Kootenay Boundary Regional Hospital’s health foundation launched its new Urology Surgical Equipment Campaign today. The Trail Hospital Auxiliary pledged $60

Kootenay Boundary Regional Hospital’s health foundation launched its new Urology Surgical Equipment Campaign today. The Trail Hospital Auxiliary pledged $60

New campaign for urological health kicks off

One of the most important things is that many patients will no longer have to leave KBRH to have surgeries at hospitals in larger centres.

With a new set of eyes, comes new equipment and advanced urologic surgeries that will keep more patients recovering locally instead of in hospital beds at distant city centres.

The Urology Surgical Equipment Campaign launched today through the Kootenay Boundary Regional Hospital’s (KBRH) health foundation, with a goal of fostering progressive urologic services for both men and women living in the region.

The $400,000 campaign is projected to last up to two years. However, with a new urologist on the way, the foundation received a sizeable donation from the Trail Hospital Auxiliary this week so updated surgical equipment can be ordered in advance of his arrival.

Dr. Michael Robinson will join the area’s longtime physician Dr. Roy Livingstone in July, which means KBRH will have a team of urologic surgeons that will combine almost three decades of practice with new equipment, techniques and skills.

What does this mean, in particular, for men’s health in the region?

One of the most important things, says Dr. Livingstone, is that many patients will no longer have to leave KBRH to have surgeries at hospitals in Vancouver or Kelowna.

“That’s the biggest factor,” noted Livingstone, who’s been the sole Trail-based urologist for 25 years.

“We were lacking equipment to do certain procedures which we will be able to do with Dr. Robinson. With his training he will be bringing some new procedures too, so it’s a combination of both those things.”

New treatments that Dr. Robinson will introduce at KBRH include expanded laparoscopic techniques, such as removal of a kidney, explained Livingstone.

“We’ve been having to send patients to Vancouver so this campaign will help us get new equipment to expand the use of that laser.”

In advance of Dr. Robinson’s arrival, the health foundation is hoping to raise $150,000 by mid-summer.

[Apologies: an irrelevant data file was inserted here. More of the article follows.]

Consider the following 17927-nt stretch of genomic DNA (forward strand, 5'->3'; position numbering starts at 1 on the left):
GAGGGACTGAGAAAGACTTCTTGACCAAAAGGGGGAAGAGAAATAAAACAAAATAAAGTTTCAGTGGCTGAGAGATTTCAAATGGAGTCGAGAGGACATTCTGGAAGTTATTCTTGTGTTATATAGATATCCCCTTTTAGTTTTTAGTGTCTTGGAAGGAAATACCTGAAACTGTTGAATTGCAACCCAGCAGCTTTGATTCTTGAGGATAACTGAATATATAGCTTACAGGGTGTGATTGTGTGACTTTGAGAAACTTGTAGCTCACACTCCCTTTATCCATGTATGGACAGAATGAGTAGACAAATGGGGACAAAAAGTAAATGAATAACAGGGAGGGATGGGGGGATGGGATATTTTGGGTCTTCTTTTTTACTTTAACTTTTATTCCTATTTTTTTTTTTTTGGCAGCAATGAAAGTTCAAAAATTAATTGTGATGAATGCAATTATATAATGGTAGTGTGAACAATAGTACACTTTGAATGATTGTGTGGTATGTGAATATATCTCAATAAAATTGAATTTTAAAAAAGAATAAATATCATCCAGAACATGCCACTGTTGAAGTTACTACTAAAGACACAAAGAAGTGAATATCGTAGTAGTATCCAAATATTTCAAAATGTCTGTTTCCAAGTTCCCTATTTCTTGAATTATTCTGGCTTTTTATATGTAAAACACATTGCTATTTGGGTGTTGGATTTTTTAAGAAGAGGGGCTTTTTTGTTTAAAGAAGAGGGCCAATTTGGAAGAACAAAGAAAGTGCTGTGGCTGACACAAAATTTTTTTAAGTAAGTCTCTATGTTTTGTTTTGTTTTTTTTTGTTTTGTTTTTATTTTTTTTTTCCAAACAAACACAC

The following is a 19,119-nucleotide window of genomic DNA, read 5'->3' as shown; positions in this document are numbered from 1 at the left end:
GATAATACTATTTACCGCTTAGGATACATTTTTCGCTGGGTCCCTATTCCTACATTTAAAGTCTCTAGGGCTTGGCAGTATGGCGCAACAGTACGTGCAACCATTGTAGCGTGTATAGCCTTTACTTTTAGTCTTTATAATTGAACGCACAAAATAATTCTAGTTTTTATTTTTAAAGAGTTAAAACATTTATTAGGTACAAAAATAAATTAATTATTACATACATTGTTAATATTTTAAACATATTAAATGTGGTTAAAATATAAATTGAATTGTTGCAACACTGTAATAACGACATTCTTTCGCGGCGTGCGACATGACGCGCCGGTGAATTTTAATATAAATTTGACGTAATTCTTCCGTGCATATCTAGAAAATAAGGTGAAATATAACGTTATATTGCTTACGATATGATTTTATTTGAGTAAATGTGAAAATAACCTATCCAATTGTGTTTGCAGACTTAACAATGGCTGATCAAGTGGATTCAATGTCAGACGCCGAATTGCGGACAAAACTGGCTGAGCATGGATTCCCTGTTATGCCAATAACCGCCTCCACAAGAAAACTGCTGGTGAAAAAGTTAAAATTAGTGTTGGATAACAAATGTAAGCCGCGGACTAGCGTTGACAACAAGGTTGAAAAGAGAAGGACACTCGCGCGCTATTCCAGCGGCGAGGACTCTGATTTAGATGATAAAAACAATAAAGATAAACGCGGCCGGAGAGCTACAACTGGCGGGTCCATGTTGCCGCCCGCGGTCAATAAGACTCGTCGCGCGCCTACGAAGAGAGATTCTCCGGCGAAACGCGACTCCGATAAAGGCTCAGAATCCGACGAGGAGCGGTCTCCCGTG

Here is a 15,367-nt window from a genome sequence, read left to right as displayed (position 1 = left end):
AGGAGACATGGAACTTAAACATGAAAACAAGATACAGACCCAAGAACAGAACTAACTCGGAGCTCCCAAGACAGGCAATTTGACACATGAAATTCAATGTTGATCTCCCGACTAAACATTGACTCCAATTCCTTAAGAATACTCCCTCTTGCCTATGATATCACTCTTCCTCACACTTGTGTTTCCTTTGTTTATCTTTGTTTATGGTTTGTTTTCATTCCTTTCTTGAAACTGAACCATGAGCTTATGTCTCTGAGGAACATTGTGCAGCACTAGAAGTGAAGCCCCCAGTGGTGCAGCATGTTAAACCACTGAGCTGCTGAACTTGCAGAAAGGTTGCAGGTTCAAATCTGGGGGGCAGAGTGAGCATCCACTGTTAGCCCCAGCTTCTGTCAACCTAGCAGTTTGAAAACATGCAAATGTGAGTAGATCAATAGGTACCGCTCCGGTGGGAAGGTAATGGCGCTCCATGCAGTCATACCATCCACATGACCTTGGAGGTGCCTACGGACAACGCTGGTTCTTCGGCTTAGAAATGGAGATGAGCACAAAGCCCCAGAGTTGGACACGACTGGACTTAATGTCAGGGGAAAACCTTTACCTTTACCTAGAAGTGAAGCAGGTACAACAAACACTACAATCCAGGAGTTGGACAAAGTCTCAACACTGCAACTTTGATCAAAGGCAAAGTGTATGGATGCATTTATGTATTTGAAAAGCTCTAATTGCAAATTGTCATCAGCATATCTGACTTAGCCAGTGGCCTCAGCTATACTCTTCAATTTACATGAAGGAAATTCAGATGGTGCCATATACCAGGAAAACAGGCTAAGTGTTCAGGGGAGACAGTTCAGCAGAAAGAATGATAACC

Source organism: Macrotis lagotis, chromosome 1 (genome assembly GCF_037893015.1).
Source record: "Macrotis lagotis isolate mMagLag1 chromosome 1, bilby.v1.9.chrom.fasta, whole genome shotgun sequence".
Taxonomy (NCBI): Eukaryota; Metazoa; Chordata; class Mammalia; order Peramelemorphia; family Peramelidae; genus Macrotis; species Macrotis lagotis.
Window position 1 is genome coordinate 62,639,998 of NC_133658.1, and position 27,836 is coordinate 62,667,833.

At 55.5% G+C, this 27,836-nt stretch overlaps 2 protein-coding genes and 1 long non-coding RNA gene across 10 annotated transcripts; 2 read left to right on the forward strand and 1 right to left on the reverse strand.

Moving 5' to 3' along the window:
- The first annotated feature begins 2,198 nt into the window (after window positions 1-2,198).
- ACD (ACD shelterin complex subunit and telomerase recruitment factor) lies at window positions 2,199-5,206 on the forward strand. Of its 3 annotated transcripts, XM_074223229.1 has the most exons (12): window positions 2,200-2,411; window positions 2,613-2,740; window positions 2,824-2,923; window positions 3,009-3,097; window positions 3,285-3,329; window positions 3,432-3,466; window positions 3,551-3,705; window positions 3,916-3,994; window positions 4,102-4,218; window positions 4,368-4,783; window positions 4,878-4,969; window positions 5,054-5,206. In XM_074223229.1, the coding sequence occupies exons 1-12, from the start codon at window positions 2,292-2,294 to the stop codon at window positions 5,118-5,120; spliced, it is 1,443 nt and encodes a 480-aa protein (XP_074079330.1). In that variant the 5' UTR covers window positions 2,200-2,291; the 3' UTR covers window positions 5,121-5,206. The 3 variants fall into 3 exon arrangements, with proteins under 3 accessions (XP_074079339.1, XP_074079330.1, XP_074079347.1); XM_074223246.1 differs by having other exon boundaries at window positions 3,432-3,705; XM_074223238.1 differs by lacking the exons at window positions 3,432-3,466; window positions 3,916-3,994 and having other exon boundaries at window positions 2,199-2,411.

“Although the foundation will gladly receive donations for the urology campaign until the $400,000 goal is reached,” says health foundation director Lisa Pasin. “We are encouraging those interested to donate early in the campaign, to ensure our new physician will have the necessary equipment on site and ready.”

Treatment of urological diseases at KBRH, like kidney cancer, will be advanced in tandem with updated operative equipment, which is less risky and requires less recovery time than “open” surgeries.

“New laparoscopic equipment, like the harmonic scalpel will enable our new surgeon to perform minimally invasive surgery to treat kidney cancer,” explains Jane Cusden, KBRH’s acute health service director. “In addition to the acquisition of new laparoscopic equipment, updating of open surgical instruments will allow surgical treatment of prostate and bladder cancer without patients having to travel outside the area.”

Aside from specific cancer therapies, treatment of renal stones and benign prostate disease will also be improved with new equipment.

“New flexible ureteroscopes will greatly increase the number of patients who can have their kidney stones treated locally,” noted Cusden.

She said additional flexible “scopes” will further improve the diagnosis and management of benign prostrate disease, bladder cancer, and aid in preoperative planning for prostate diseases.

While both men and women requiring urologic assessment and care will benefit, Cusden maintains that the urology campaign is timely, given the spotlight on men’s health through relatively new initiatives like “Movember,” which raises money for men’s unique health challenges, like prostate cancer.

“This is a multi-faceted area of medicine that requires a multidisciplinary team approach, of which the urologist is a key member,” she said. “Having the requisite surgical equipment to deliver a broad spectrum of contemporary urologic care further enhances the ability to deliver high quality care in the field of men’s health.”

A urologist is a physician with specialized knowledge and skill regarding problems of the male and female urinary tract and the male reproductive organs

Issues that a urologist may manage include male infertility, androgen replacement therapies, sexual health and benign prostate disease, as well as prostate and testicular malignancies.

For information or to donate contact the KBRH Health Foundation toll free at 1.888.364.3424, locally at 250.364.3424 or email info@kbrhhealthfoundation.ca.

Formerly called the Trail Regional Hospital Foundation, the KBRH foundation is in its 27th year of raising money to advance health care in the Kootenay Boundary.

The foundation revenue, over $13 million to date, is generated through donations from private and corporate donors.

Funding priorities include raising endowed gifts and annual funds to support health care equipment needs, staff education, and special initiatives to enhance health care through the Trail hospital and other Kootenay Boundary facilities.

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